While having the highest respect for Ray, I believe he’s making a broad generalisation here from a purely male perspective. An extramarital affair may stem out of the sheer desperation of being caught in a stifling marriage, an overwhelming physical urge, or out of love for another man. While I strongly believe in the sanctity of marriage and firmly advocate complete transparency in a conjugal relationship, I understand that women caught in an unfulfilling marriage might find succour and love in the arms of another man, and I would definitely not judge them for that or brand them as being ruthless and uncaring of their children.

Many women, not just in India/Asia but across the world, stick to a loveless marriage just because they want to spare their children the trauma of their parents’ separating. Isn’t it possible that during the course of their marriage, they come across someone they care for and end up in a relationship? And if they do form an attachment outside the marriage, does it mean that they don’t care for their children anymore?

It’s obvious that Pikoo’s mother had been carrying on the affair for quite a while, though it was the first time she had invited her lover over when her son was home. In that case, going by Ray’s logic, she’s already ruthless, and having Pikoo home is just a small inconvenience that she’s been willing to risk when she confirmed the tryst. The fact that she dismisses her lover without indulging him on that particular day should not absolve her of being ruthless (‘Maybe she’s not ruthless to that extent.’) because, like I mentioned before, she already knew that her son was home and yet she set up a rendezvous, and while apologising to her lover, she even mentions future trysts. Again, going by what Ray says, isn’t she as ruthless as a European woman since she’s not concerned enough for her child to want to end the affair once and for all?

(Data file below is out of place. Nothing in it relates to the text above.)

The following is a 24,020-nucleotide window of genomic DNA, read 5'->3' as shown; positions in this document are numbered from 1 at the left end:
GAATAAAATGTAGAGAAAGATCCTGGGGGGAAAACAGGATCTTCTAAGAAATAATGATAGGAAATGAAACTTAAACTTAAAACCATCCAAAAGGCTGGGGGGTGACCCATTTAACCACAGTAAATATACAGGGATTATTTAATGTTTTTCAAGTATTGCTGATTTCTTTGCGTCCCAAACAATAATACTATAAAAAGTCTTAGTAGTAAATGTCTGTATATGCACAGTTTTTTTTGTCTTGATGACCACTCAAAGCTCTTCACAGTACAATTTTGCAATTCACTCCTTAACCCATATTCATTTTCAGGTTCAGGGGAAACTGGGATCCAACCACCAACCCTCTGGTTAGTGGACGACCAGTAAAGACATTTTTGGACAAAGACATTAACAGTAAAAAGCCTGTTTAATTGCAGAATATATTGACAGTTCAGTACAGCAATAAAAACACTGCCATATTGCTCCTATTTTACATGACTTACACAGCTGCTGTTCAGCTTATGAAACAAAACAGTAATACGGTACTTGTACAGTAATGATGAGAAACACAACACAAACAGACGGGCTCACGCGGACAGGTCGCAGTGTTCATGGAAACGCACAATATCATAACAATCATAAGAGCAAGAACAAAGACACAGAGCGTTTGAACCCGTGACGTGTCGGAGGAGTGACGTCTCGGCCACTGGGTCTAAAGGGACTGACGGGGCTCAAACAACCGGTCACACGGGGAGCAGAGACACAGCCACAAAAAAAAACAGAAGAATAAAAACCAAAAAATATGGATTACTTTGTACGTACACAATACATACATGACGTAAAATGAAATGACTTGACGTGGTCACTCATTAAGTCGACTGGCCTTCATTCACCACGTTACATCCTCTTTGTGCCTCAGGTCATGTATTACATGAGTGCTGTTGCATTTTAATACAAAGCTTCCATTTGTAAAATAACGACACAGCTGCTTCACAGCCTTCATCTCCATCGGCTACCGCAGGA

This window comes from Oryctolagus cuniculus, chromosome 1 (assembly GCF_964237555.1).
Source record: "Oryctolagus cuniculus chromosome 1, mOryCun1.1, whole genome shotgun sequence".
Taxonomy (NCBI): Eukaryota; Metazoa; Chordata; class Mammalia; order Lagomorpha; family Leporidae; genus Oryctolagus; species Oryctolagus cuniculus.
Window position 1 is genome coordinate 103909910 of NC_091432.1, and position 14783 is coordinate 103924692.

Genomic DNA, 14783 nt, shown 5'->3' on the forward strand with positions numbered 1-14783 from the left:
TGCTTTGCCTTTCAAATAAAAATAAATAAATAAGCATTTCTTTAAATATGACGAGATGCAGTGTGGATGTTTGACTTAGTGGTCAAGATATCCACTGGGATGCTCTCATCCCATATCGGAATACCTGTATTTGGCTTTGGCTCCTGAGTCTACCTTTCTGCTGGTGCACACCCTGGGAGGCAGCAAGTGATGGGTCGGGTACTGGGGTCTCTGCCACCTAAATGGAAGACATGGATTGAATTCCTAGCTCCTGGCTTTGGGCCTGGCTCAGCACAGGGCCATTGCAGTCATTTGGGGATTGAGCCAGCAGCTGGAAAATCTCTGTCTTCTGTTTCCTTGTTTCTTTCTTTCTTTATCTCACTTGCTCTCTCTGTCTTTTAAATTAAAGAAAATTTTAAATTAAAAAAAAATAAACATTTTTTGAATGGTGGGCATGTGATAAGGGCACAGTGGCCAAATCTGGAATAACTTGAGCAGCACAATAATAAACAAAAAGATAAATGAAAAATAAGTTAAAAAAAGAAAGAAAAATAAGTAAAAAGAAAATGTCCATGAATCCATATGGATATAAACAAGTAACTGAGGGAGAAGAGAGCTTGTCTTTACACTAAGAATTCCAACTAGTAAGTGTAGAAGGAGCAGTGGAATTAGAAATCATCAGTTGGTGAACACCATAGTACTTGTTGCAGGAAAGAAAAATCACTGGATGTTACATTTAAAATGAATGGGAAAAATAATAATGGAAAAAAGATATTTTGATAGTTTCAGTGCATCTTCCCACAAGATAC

And while it’s probably true, like Ray says, that fewer women in Europe and North America are likely to remain in a deadbeat marriage compared to their Indian/Asian counterparts, I believe it’s purely because of the difference in societal values and upbringing. They are a society that lays more emphasis on the individual and his/her happiness, whereas our part of the world is still about caring for the family as a unit. And most women, despite having a very modern lifestyle or outlook, would think twice before walking out of a boring and lacklustre marriage, which is otherwise secure, abuse-free, and stable, especially when she has children.

Women may have extra-marital affairs for various personal reasons. And unfaithfulness in a marriage is something two adults need to deal with and sort out, if possible. But a woman who has an affair is hardly ever uncaring or without feeling for her children. While a woman might wear many masks within the home and outside or in marriage or relationships, motherhood is usually not one of them.